You May Have Accidentally Belittled Others’ PTSD. Here’s How, and Why It’s Dangerous.
I’ve noticed a disturbing trend on social media lately. Sure, it’s harmless in intention as these things often are, but it is nonetheless damaging to people living with post-traumatic stress disorder (PTSD). And, since it’s relevant, I feel the need to clarify: I’m talking about the reality of PTSD here, a debilitating disorder caused by traumatic events, diagnosable by certain criteria. I’m not talking about vague discomfort at a memory or situation.
I’ve seen it too often on social media and in real life — people saying things are giving them PTSD just because they don’t like them. After a quick scroll on Twitter, I could find people referencing “glitter PTSD,” “eyebrows giving me PTSD,” and “long denim skirts give PTSD” because they didn’t like the fashion trend.
Let me make this abundantly clear: I am in no way calling individuals out to be harassed or contacted in any way, as I know they are likely speaking without a full understanding of the nuance of their words. However, their examples offer a prime opportunity for growth.
PTSD is not feeling a little uncomfortable. PTSD isn’t caused by a memory or reminder of a vaguely unhappy time, a bad episode of a TV show, a fashion trend we’d rather forget, or any other example I’ve come across that has made me roll my eyes in exasperation.
We’ve shared before what PTSD really looks like, but I’ll rehash it here. PTSD is debilitating and life-impacting. It’s often caused by a traumatic moment (or multiple compounded traumatic moments) and can cause physical changes to the biological structure of the brain. It’s flashbacks that feel like re-experiencing the traumatic event over and over again. Imagine, if you will, something truly horrible happening to you; something completely life-altering, harrowing, terrifying. Now, imagine the simplest moment that forces your mind to recall that event in vivid, excruciating detail. It might not even be visual or carry with it the smell and the sound of the event, as somatic flashbacks cause physical reactions in the body without the presence of actual memories.
This is what we mean by being “triggered,” yet another term that is often used without a full understanding of its meaning, and which is often damaging to those living with PTSD. Because if a person you know is living with PTSD and does not realize it, misuse of the word leads them down an altogether different path. It tells them, “PTSD isn’t real,” or, “It’s not a big deal, you’re just overreacting,” and may lead to that person not seeking the help that they deserve.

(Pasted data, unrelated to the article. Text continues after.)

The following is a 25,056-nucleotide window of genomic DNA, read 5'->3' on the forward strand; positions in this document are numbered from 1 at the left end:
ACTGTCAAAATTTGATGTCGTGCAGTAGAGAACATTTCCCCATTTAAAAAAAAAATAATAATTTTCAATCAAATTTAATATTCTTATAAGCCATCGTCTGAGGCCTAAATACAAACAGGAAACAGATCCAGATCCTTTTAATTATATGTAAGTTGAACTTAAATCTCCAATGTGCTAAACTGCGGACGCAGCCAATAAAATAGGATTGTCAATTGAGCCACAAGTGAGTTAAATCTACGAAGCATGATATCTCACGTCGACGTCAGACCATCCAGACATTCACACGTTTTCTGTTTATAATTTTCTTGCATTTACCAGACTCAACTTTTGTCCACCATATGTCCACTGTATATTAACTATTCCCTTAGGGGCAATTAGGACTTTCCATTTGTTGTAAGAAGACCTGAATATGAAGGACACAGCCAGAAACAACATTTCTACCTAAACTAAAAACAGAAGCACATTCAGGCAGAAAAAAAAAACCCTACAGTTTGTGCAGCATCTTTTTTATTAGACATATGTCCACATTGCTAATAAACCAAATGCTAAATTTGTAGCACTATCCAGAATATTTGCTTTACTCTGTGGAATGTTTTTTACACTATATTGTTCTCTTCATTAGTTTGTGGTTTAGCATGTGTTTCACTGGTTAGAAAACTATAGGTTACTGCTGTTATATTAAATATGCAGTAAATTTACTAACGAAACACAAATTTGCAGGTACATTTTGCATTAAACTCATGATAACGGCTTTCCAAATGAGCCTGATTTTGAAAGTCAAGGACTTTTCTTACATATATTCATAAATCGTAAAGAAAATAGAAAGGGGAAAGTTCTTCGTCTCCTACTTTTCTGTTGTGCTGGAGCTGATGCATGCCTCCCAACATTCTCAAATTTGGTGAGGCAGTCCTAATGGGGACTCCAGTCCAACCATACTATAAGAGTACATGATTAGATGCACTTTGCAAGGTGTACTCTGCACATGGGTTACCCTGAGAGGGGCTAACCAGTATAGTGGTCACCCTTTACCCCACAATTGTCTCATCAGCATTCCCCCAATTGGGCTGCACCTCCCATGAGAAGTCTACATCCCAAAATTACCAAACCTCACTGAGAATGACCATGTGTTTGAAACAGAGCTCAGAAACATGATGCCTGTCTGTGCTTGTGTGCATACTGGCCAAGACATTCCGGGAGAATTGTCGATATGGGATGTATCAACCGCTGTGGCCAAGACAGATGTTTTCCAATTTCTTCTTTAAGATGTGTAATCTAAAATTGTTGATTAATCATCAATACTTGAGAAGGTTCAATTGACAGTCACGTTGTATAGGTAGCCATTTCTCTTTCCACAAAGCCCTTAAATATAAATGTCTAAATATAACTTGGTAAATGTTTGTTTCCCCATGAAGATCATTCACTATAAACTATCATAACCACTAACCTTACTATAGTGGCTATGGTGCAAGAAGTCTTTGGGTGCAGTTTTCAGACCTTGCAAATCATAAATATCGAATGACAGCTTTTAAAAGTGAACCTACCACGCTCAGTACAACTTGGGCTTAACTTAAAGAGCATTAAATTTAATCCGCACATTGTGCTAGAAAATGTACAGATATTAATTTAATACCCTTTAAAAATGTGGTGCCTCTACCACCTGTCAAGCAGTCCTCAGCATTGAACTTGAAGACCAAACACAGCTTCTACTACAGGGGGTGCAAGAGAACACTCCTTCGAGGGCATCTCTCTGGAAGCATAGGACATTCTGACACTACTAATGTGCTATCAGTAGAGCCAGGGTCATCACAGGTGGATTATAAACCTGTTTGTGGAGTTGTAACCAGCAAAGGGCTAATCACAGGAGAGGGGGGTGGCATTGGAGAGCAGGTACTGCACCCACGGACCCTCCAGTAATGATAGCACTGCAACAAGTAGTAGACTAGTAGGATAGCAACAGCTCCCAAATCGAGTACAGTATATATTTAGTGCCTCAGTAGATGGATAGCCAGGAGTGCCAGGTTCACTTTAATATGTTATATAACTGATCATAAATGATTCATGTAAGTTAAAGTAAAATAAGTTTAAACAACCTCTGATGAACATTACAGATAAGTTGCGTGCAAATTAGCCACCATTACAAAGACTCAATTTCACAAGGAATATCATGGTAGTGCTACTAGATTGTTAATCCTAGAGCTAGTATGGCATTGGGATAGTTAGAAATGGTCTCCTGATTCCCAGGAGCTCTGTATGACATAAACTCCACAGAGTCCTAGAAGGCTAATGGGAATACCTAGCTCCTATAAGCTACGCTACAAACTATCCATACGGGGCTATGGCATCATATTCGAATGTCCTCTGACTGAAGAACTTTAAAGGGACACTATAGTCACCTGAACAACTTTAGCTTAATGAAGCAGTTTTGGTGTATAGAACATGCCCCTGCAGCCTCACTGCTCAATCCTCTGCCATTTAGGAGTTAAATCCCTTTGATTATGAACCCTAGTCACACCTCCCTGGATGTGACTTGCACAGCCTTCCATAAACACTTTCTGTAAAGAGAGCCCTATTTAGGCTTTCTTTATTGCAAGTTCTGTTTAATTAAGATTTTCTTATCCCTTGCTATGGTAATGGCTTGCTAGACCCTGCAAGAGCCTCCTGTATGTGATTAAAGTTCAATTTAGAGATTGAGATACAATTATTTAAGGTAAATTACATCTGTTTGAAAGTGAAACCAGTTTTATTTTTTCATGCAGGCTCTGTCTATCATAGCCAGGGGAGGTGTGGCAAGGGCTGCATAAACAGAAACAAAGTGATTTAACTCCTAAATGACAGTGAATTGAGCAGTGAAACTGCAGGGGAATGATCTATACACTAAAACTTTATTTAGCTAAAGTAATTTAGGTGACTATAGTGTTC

Every time we describe something vaguely uncomfortable as “giving you PTSD,” we actually harm someone struggling in silence, whose voice we are actively silencing with our facetiousness. By using these words without the seriousness they deserve, we strip people of the safe space these words provide. These words need to be taken seriously so that, if a person does open up about their experiences, they can feel safe in the knowledge that they will be understood and cared for.
That’s why we cannot allow these words to lose their power. They cannot continue to become a part of our common vernacular in a way that minimizes the damage they represent. We have already allowed depression to become synonymous with sadness in a way that means people, like me, do not understand what they are going through until it’s already hollowed us out. And then there’s obsessive-compulsive disorder (OCD), a debilitating disorder that has, instead, become synonymous with cleanliness, perfection, or vague discomfort at patterns that are slightly “incorrect” or displeasing to the eye. These misconceptions fail to grasp the real horror felt by those actually living with OCD.
As we try to move into an age of enlightenment free from stigma and misunderstanding, let’s make sure we educate others on the truth behind their words. Even if they aren’t meant with malice, they still cause harm, still threaten to cause people to hide their truth, and even one person struggling in silence because PTSD is treated as a joke is one person too many.
Photo by Catalin Pop on Unsplash